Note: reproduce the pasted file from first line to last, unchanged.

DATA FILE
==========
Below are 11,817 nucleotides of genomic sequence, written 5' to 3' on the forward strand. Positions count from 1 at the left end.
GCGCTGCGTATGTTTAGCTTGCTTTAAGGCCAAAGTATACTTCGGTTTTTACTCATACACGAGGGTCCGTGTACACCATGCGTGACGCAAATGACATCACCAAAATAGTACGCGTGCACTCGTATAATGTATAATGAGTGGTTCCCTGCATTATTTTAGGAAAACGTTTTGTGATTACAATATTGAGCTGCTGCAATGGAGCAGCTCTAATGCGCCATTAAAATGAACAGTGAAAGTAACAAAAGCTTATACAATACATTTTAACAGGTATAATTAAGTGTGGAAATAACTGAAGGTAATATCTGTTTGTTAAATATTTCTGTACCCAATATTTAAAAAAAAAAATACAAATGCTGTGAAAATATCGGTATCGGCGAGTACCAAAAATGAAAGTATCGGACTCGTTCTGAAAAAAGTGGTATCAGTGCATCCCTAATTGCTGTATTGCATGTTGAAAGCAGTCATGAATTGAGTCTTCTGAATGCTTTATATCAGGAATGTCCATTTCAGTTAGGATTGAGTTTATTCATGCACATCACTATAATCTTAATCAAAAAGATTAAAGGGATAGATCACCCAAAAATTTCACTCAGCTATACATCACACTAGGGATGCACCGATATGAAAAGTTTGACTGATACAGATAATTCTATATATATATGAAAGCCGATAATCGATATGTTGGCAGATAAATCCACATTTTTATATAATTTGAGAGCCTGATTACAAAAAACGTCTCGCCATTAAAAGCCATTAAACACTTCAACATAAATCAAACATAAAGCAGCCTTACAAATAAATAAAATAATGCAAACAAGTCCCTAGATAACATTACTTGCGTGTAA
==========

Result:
Below are 11,817 nucleotides of genomic sequence, written 5' to 3' on the forward strand. Positions count from 1 at the left end.
GCGCTGCGTATGTTTAGCTTGCTTTAAGGCCAAAGTATACTTCGGTTTTTACTCATACACGAGGGTCCGTGTACACCATGCGTGACGCAAATGACATCACCAAAATAGTACGCGTGCACTCGTATAATGTATAATGAGTGGTTCCCTGCATTATTTTAGGAAAACGTTTTGTGATTACAATATTGAGCTGCTGCAATGGAGCAGCTCTAATGCGCCATTAAAATGAACAGTGAAAGTAACAAAAGCTTATACAATACATTTTAACAGGTATAATTAAGTGTGGAAATAACTGAAGGTAATATCTGTTTGTTAAATATTTCTGTACCCAATATTTAAAAAAAAAAATACAAATGCTGTGAAAATATCGGTATCGGCGAGTACCAAAAATGAAAGTATCGGACTCGTTCTGAAAAAAGTGGTATCAGTGCATCCCTAATTGCTGTATTGCATGTTGAAAGCAGTCATGAATTGAGTCTTCTGAATGCTTTATATCAGGAATGTCCATTTCAGTTAGGATTGAGTTTATTCATGCACATCACTATAATCTTAATCAAAAAGATTAAAGGGATAGATCACCCAAAAATTTCACTCAGCTATACATCACACTAGGGATGCACCGATATGAAAAGTTTGACTGATACAGATAATTCTATATATATATGAAAGCCGATAATCGATATGTTGGCAGATAAATCCACATTTTTATATAATTTGAGAGCCTGATTACAAAAAACGTCTCGCCATTAAAAGCCATTAAACACTTCAACATAAATCAAACATAAAGCAGCCTTACAAATAAATAAAATAATGCAAACAAGTCCCTAGATAACATTACTTGCGTGTAA